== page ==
The first storm of Autumn 2016 is poised to batter London, the South and South East of England tonight and could cause disruption to commuters into Monday morning.
Storm Angus will be whipping up a, err, storm, overnight when gales with storm-force winds developing over the English Channel will be swept overland from Dorset to Suffolk.
London will be just outside of the Amber wind warning area issued by the Met Office, but is covered by a yellow rainfall and wind warning. Gusts of wind up to 45mph or 55mph are forecast to hit the capital from about midnight through to 9am tomorrow morning, the Met Office told City A.M.
Those who live on the Northern Line will be able to dive for cover when the worst of the wind hits, as the Night Tube has been added to the capital's primary North-South line this weekend.
Read more: Here are this year's UK storm names
"Coming with the wind is a huge amount of rainfall that could produce between 20mm and 30mm of rain in a fairly short space of time," said Met Office forecaster Simon Partridge.
"It's not a particularly huge amount of rainfall but when it's coming a time when there are still a lot of leaves on the trees, that could be blown off by the wind, the rainfall combined with leaf-fall could lead to some surface-level flooding."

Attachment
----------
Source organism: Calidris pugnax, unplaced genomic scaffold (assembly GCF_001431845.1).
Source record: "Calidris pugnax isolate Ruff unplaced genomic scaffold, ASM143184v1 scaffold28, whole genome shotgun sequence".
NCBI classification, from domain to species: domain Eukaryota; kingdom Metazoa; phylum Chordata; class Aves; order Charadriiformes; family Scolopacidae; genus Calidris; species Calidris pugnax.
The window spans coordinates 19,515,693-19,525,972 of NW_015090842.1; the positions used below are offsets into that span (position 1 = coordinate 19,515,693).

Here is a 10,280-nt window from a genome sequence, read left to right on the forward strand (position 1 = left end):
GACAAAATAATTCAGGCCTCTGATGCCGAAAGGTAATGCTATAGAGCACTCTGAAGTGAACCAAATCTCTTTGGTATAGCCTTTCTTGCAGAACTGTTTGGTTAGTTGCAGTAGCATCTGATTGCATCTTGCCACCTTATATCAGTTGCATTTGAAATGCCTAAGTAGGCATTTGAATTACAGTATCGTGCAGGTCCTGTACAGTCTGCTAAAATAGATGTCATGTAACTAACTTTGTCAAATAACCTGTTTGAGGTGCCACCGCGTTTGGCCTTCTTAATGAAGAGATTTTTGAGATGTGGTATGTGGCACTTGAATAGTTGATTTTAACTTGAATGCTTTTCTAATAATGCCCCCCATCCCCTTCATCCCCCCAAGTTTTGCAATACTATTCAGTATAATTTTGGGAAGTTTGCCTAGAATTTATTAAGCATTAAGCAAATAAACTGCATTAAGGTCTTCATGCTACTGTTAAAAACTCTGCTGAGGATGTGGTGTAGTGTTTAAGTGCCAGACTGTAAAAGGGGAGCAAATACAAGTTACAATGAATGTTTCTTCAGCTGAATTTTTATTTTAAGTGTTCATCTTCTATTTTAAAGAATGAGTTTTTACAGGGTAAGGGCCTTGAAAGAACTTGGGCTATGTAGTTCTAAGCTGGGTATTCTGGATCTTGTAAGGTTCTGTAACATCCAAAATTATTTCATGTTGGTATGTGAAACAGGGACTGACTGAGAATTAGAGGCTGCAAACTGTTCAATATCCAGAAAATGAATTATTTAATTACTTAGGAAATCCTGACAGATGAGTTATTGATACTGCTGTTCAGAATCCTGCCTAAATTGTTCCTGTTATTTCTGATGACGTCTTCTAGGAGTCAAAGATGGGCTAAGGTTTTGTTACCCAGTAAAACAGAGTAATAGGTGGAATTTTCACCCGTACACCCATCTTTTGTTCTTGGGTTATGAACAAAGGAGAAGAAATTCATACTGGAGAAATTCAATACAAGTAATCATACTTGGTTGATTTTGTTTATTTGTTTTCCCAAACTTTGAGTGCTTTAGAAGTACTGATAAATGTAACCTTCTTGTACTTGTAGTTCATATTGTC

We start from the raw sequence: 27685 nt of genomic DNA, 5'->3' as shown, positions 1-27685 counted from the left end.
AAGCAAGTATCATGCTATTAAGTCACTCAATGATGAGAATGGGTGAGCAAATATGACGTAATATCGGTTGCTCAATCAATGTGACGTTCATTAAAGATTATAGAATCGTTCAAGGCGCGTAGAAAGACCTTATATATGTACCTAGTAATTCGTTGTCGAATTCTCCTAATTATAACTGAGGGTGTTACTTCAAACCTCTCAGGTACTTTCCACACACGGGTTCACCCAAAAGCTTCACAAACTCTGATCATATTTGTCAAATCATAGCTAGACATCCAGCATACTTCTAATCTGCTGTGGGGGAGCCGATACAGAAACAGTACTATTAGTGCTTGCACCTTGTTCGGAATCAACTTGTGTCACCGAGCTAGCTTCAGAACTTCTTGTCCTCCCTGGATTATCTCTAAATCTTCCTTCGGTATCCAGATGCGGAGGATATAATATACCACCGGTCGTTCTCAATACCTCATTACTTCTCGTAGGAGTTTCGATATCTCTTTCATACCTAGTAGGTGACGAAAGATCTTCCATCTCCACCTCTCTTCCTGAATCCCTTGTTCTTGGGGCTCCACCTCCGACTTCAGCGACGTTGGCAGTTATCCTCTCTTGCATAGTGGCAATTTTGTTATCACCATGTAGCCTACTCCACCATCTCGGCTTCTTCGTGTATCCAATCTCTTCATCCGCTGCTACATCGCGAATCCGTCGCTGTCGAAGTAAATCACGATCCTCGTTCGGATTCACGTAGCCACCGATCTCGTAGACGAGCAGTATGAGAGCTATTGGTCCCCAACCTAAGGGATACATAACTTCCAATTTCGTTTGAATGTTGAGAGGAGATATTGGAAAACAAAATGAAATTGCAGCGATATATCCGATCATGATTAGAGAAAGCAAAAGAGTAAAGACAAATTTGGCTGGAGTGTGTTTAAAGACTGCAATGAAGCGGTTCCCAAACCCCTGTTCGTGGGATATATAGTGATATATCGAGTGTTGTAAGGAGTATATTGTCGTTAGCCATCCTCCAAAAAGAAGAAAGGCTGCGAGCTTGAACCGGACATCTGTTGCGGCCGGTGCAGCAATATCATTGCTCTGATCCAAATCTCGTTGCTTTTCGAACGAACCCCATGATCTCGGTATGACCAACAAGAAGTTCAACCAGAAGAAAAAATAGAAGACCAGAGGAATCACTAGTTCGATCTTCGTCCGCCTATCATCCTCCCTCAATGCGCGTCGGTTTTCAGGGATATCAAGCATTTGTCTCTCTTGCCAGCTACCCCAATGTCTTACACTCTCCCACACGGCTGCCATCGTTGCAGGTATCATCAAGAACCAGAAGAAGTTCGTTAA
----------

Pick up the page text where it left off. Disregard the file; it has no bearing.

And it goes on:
Although the worst of the rain will probably have cleared London by about 6am or 7am tomorrow morning, standing water will still be present.
Car commuters – start steeling yourselves now
Despite a dry, if a little blustery, afternoon being forecast for tomorrow, Monday morning commuters face "a second band of heavy rain coming from the south on Sunday night" that will rain hard over London and the M4 corridor.
There will also be some more "strong winds", particularly overnight. We'll keep our fingers crossed the wind doesn't put leaves on any train tracks and the exposed, overground parts of the tube network, as these can cause delays while they're being cleared.
"The main issue will be with surface spray on the transport network, so people who drive to work could have a longer commute on Monday morning, with increased spray and reduced visibility," Partridge said.
Those in more exposed coastal areas could also be disrupted by Storm Angus, as winds of up to 80mph have been forecast for other parts of the South East, where the Met Office has said it is likely to disrupt transport and power supplies and do some damage to buildings.